Health and Safety inspection sheets can be seen in a negative way but there are reasons for them. They are not there just to keep employees busy or because the legislation requires you to do them. It goes much further than that.

Inspection forms should form part of your Health and Safety Management System as well as your prevention program. They provide you with a record system that will assist you in numerous ways, they can help to prevent employee injuries and loss of money or loss of production because your tools or equipment broke and you were not even aware of any defective equipment in your workplace because your employees simply neglected to inform you.

Employee safety can be improved by identifying possible hazards and implementing safeguarding measures. It is cheaper to prevent an incident than it is to retrain a new employee or loss of production due to an incident.

Inspection records can also be used to protect a business after an accident or incident. They will serve as a tracking system by the Department Of Labour while doing an investigation into an incident. The inspection sheet can then be used as proof that the equipment was inspection according to legislation and that the employer was not negligent in its operations.

Health and Safety inspection sheets has an even bigger and wider role as set out in this article but is to detailed to discuss in this forum. Contact us today at info@safetyfile.co.za for assistance with your workplace inspections. We are here to help you.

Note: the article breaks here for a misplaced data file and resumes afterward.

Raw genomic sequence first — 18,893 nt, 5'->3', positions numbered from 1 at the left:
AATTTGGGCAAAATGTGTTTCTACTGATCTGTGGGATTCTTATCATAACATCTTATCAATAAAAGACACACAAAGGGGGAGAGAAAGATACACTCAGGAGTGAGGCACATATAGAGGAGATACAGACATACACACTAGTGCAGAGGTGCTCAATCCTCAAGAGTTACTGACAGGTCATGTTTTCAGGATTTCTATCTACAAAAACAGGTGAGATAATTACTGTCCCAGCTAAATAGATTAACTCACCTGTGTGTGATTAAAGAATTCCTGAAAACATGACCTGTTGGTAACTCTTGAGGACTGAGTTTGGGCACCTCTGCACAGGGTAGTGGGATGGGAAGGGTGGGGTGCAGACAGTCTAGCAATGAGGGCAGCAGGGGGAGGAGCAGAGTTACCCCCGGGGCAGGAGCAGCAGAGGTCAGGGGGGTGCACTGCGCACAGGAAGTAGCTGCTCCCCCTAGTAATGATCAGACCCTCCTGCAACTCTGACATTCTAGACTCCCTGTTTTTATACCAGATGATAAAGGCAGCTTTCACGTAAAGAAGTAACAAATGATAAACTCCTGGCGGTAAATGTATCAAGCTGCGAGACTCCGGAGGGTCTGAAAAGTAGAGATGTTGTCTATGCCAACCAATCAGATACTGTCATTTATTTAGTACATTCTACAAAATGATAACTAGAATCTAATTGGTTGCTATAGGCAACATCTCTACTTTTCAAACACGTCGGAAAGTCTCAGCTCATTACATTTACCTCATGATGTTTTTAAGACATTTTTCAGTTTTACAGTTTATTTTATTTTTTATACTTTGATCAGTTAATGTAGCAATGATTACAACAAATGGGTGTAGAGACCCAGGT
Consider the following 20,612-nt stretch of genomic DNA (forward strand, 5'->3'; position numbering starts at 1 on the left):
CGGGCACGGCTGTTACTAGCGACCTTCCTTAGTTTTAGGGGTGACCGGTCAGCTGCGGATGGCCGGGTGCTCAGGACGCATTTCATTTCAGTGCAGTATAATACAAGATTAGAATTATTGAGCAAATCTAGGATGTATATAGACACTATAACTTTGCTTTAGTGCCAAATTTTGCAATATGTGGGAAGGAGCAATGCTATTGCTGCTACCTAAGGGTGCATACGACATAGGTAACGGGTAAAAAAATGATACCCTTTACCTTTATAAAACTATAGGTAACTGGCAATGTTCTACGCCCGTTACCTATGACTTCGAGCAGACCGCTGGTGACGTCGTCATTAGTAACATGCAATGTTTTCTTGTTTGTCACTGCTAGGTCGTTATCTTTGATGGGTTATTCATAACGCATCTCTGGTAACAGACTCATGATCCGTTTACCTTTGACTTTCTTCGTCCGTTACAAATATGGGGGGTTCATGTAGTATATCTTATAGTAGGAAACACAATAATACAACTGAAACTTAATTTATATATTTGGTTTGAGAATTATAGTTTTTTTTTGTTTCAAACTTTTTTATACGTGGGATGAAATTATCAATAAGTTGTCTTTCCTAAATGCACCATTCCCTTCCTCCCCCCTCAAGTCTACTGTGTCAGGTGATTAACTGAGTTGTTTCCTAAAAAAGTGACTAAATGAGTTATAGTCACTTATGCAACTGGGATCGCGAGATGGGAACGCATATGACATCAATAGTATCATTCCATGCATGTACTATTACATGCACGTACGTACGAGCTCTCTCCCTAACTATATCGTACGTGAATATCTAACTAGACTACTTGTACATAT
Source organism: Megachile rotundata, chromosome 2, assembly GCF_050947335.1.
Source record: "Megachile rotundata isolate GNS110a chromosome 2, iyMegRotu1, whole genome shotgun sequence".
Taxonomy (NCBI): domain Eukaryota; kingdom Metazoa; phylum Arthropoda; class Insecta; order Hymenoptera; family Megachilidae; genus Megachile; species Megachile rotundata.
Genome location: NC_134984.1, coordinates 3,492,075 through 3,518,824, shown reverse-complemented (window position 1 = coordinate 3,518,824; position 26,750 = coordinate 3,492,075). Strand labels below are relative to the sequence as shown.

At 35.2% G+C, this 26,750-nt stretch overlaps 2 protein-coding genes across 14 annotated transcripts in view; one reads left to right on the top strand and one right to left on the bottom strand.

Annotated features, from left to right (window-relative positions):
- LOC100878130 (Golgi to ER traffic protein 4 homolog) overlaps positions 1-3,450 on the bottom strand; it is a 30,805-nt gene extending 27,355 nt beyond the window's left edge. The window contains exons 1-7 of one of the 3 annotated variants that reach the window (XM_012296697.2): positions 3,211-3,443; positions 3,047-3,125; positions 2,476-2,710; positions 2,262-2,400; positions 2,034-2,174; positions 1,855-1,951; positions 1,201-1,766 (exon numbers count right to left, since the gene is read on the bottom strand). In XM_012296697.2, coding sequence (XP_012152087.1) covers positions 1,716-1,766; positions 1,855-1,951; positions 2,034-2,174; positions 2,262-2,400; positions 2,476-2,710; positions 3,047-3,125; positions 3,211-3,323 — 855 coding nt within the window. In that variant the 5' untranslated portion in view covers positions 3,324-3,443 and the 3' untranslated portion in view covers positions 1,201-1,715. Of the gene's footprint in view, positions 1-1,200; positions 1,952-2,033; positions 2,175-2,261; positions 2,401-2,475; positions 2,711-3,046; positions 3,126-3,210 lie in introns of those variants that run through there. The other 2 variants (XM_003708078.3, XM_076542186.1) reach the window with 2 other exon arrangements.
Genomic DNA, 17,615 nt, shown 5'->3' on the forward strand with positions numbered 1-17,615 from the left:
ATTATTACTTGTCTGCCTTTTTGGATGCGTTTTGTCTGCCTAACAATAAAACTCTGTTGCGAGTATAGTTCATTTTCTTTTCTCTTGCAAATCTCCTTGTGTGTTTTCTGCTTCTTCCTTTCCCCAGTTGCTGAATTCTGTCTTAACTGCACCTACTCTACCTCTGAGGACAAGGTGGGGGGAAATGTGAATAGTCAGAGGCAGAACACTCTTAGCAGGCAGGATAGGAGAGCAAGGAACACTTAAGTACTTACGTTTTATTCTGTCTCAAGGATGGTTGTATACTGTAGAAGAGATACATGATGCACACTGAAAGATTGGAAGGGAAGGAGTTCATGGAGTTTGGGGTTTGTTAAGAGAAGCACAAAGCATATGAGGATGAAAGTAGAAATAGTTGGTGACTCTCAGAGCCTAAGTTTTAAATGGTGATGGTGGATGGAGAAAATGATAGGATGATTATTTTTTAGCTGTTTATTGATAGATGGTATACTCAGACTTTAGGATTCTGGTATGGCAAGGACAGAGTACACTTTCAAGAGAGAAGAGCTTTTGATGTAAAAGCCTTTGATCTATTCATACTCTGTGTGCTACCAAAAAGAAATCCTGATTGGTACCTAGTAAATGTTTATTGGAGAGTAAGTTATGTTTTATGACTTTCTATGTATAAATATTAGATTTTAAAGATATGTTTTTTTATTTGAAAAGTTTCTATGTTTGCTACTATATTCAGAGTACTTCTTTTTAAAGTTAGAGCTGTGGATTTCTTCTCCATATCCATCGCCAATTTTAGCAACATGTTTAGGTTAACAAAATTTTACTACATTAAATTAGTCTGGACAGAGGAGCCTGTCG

Department Of Labour Requirements

If you don’t display summaries of the EE Act and BCEA in your workplace you can be punished by law.

By omitting to perform these simple and cheap duties can result in a Department Of Labour inspector ordering you to stop work immediately. No business owner wants this!

It is immaterial how many employees you have, it can be 1, 10 or more than a 100, as soon as you start employing staff members you are obliged by law to display these Acts. The labor law is crystal clear about this.

The law stipulates that you must display the following Acts in such a way that it is visible and accessible to all employees:

  • Summary of the Basic Conditions of Employment Act (BCEA)
  • Summary of the Employment Equity Act (EEA)
  • Summary of the Occupational Health and Safety Act (OHS Act)
  • Summary of the Skills Development Act (SDA) 

When you buy and display these four acts you will be adhering to and respecting the current legislation because you will be providing your employees with the information and safety requirements that the law requires of you to provide them with. It will show your employees and the Department Of Labour that you respect your employees rights. In return your employees will  appreciate the respect for the fairness that you treat them with.

These signs won’t cost you a lot but can change your employees attitudes towards their workplace and keep the doors of your business open.

Please visit SafetyFile for all your Health And Safety requirements or contact us.

We are there to help.